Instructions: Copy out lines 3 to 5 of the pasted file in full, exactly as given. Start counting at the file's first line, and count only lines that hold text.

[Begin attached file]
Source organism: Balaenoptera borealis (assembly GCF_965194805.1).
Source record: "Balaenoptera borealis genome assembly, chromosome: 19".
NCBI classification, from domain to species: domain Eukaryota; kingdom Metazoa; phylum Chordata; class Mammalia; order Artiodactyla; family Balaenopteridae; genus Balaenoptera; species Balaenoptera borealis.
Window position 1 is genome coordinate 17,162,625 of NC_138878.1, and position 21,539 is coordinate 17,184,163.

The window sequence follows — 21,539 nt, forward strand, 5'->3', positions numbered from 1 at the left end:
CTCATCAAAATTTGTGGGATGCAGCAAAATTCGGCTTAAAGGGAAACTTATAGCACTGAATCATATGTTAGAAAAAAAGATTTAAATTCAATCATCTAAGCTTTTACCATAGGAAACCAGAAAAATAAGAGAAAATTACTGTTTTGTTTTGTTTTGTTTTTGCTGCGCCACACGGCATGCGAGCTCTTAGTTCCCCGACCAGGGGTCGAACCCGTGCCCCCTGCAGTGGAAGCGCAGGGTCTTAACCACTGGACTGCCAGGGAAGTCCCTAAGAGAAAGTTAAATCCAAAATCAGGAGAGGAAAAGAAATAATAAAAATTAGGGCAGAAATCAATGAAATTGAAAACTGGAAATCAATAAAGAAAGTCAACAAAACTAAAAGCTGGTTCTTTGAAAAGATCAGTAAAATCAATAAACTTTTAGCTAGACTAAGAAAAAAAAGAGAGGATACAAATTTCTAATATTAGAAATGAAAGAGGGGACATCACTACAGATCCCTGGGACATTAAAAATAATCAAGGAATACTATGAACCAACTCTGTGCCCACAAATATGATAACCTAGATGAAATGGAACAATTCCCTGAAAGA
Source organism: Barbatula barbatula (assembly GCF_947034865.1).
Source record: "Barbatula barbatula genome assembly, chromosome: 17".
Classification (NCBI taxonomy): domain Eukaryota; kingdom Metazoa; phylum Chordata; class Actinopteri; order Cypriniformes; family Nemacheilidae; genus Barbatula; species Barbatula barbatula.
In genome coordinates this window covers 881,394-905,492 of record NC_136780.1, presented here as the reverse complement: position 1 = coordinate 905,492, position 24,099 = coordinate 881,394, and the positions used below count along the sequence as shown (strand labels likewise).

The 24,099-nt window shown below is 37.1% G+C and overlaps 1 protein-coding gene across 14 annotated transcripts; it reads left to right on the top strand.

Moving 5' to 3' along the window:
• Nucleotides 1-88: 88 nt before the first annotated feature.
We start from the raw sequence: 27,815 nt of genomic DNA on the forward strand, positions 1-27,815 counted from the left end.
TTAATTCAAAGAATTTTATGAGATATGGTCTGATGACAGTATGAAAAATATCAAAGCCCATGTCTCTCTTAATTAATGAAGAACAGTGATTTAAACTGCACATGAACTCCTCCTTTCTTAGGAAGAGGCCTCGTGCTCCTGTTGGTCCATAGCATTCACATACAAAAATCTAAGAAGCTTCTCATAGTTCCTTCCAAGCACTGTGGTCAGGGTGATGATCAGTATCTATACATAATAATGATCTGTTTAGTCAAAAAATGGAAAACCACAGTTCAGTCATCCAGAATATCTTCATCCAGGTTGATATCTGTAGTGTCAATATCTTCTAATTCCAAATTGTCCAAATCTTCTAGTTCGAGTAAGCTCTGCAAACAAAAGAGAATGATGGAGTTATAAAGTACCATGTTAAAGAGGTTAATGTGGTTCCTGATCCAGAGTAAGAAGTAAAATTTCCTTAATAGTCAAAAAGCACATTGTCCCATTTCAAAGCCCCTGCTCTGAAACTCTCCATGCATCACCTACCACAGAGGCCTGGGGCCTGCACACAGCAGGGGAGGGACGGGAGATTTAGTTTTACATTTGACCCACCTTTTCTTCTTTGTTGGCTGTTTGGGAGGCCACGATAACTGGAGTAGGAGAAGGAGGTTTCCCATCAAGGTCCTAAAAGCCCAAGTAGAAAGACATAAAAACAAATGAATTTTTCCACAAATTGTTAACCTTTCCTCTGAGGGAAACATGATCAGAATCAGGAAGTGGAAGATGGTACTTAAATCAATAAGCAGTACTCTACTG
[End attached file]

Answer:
NCBI classification, from domain to species: domain Eukaryota; kingdom Metazoa; phylum Chordata; class Mammalia; order Artiodactyla; family Balaenopteridae; genus Balaenoptera; species Balaenoptera borealis.
Window position 1 is genome coordinate 17,162,625 of NC_138878.1, and position 21,539 is coordinate 17,184,163.

The window sequence follows — 21,539 nt, forward strand, 5'->3', positions numbered from 1 at the left end: